African and European Addresses eBook

This eBook from the Gutenberg Project consists of approximately 158 pages of information about African and European Addresses.
how the soul of this warrior-foe took flight upward through the laurels he had won.  Nearly seven centuries ago, Froissart, writing of a time of dire disaster, said that the realm of France was never so stricken that there were not left men who would valiantly fight for it.  You have had a great past.  I believe that you will have a great future.  Long may you carry yourselves proudly as citizens of a nation which bears a leading part in the teaching and uplifting of mankind.

* * * * *

INTERNATIONAL PEACE

An Address before the Nobel Prize Committee Delivered at Christiania, Norway, May 5, 1910

It is with peculiar pleasure that I stand here to-day to express the deep appreciation I feel of the high honor conferred upon me by the presentation of the Nobel Peace Prize.[7] The gold medal which formed part of the prize I shall always keep, and I shall hand it on to my children as a precious heirloom.  The sum of money provided as part of the prize by the wise generosity of the illustrious founder of this world-famous prize system I did not, under the peculiar circumstances of the case, feel at liberty to keep.  I think it eminently just and proper that in most cases the recipient of the prize should keep for his own use the prize in its entirety.  But in this case, while I did not act officially as President of the United States, it was nevertheless only because I was President that I was enabled to act at all; and I felt that the money must be considered as having been given me in trust for the United States.  I therefore used it as a nucleus for a foundation to forward the cause of industrial peace, as being well within the general purpose of your Committee; for in our complex industrial civilization of to-day the peace of righteousness and justice, the only kind of peace worth having, is at least as necessary in the industrial world as it is among nations.  There is at least as much need to curb the cruel greed and arrogance of part of the world of capital, to curb the cruel greed and violence of part of the world of labor, as to check a cruel and unhealthy militarism in international relationships.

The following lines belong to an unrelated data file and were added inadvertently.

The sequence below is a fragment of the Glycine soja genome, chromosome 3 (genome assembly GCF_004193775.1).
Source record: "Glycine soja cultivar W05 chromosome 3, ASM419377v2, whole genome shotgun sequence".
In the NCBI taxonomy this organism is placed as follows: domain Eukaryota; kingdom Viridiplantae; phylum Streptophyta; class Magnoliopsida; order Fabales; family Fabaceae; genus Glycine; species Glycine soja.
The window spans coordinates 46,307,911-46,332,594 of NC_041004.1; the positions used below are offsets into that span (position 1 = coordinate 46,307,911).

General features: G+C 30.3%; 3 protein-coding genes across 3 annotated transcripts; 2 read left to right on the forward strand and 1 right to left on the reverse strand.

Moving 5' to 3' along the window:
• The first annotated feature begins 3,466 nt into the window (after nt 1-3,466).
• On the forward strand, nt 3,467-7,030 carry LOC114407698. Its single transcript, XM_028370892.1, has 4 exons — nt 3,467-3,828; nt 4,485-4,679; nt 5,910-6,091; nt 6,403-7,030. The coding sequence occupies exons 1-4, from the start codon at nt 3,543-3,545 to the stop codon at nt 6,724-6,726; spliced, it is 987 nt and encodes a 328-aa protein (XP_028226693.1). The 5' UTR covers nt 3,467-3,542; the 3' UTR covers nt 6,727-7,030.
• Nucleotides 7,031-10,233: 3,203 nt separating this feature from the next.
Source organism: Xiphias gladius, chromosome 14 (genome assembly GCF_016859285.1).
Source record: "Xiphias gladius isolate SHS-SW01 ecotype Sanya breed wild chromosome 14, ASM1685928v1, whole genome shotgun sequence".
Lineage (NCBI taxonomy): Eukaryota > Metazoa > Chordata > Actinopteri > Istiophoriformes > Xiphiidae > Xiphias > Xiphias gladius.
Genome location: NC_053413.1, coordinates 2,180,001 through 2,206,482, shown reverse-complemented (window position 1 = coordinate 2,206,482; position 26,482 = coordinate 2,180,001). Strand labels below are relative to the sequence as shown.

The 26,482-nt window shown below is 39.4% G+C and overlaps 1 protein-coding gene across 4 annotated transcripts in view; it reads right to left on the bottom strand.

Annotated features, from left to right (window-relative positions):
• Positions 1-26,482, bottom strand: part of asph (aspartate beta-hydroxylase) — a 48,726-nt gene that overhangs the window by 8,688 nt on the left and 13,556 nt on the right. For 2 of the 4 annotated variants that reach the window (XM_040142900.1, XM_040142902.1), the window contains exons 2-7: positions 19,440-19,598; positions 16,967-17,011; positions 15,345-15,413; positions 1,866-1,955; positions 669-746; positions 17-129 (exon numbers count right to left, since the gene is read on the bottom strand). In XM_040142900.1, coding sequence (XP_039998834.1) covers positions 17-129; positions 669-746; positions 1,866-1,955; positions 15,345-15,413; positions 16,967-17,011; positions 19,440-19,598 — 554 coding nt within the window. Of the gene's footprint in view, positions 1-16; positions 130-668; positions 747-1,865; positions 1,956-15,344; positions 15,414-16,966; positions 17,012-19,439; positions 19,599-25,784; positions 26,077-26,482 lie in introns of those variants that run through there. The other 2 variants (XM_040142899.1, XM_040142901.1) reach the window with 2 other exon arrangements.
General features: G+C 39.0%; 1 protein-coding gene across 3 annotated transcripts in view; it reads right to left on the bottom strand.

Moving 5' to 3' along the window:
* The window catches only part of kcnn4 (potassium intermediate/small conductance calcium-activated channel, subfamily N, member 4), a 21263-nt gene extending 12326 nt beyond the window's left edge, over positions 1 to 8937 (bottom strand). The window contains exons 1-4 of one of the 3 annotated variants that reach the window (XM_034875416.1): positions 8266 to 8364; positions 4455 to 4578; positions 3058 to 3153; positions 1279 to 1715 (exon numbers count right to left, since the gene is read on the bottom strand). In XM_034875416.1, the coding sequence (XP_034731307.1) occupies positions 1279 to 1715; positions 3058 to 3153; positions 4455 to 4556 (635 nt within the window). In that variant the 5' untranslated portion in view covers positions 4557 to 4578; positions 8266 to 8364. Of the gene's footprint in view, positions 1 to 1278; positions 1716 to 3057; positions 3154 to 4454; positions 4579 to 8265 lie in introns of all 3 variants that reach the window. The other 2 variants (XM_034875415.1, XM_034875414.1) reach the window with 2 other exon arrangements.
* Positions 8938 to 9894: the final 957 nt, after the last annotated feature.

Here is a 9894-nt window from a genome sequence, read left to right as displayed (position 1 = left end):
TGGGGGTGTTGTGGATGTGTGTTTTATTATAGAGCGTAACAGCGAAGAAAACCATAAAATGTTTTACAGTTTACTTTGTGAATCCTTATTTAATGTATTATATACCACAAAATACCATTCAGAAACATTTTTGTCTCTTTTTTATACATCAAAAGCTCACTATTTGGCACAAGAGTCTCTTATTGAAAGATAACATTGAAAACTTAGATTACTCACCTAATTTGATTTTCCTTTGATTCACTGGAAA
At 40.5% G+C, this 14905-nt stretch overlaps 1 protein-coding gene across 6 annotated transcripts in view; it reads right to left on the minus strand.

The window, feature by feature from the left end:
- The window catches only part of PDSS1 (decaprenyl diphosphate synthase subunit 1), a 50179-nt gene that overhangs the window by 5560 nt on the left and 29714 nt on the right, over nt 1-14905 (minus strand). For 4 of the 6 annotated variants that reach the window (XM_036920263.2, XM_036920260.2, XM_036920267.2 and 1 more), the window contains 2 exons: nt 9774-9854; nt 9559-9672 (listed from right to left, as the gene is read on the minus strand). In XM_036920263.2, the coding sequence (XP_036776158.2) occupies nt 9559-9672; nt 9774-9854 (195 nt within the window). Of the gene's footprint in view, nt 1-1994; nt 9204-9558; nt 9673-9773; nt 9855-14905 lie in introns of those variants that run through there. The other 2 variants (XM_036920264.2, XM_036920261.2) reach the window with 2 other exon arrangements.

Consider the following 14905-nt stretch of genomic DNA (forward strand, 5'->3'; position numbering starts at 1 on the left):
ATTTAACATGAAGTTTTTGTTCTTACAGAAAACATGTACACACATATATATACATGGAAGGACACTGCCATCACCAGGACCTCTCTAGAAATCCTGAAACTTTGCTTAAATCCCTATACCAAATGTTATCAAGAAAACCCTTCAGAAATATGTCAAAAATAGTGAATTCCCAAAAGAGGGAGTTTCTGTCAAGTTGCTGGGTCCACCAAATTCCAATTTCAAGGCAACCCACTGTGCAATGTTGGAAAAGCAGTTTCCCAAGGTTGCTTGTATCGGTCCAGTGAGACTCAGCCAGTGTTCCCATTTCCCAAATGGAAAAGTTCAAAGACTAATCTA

[7] Awarded to Mr. Roosevelt for his acts as mediator between
  Russia and Japan which resulted in the Treaty of Portsmouth and
  the ending of the Russo-Japanese war.—­L.F.A.

We must ever bear in mind that the great end in view is righteousness, justice as between man and man, nation and nation, the chance to lead our lives on a somewhat higher level, with a broader spirit of brotherly good-will one for another.  Peace is generally good in itself, but it is never the highest good unless it comes as the handmaid of righteousness; and it becomes a very evil thing if it serves merely as a mask for cowardice and sloth, or as an instrument to further the ends of despotism or anarchy.  We despise and abhor the bully, the brawler, the oppressor,

Copyrights
Project Gutenberg
African and European Addresses from Project Gutenberg. Public domain.
Follow Us on Facebook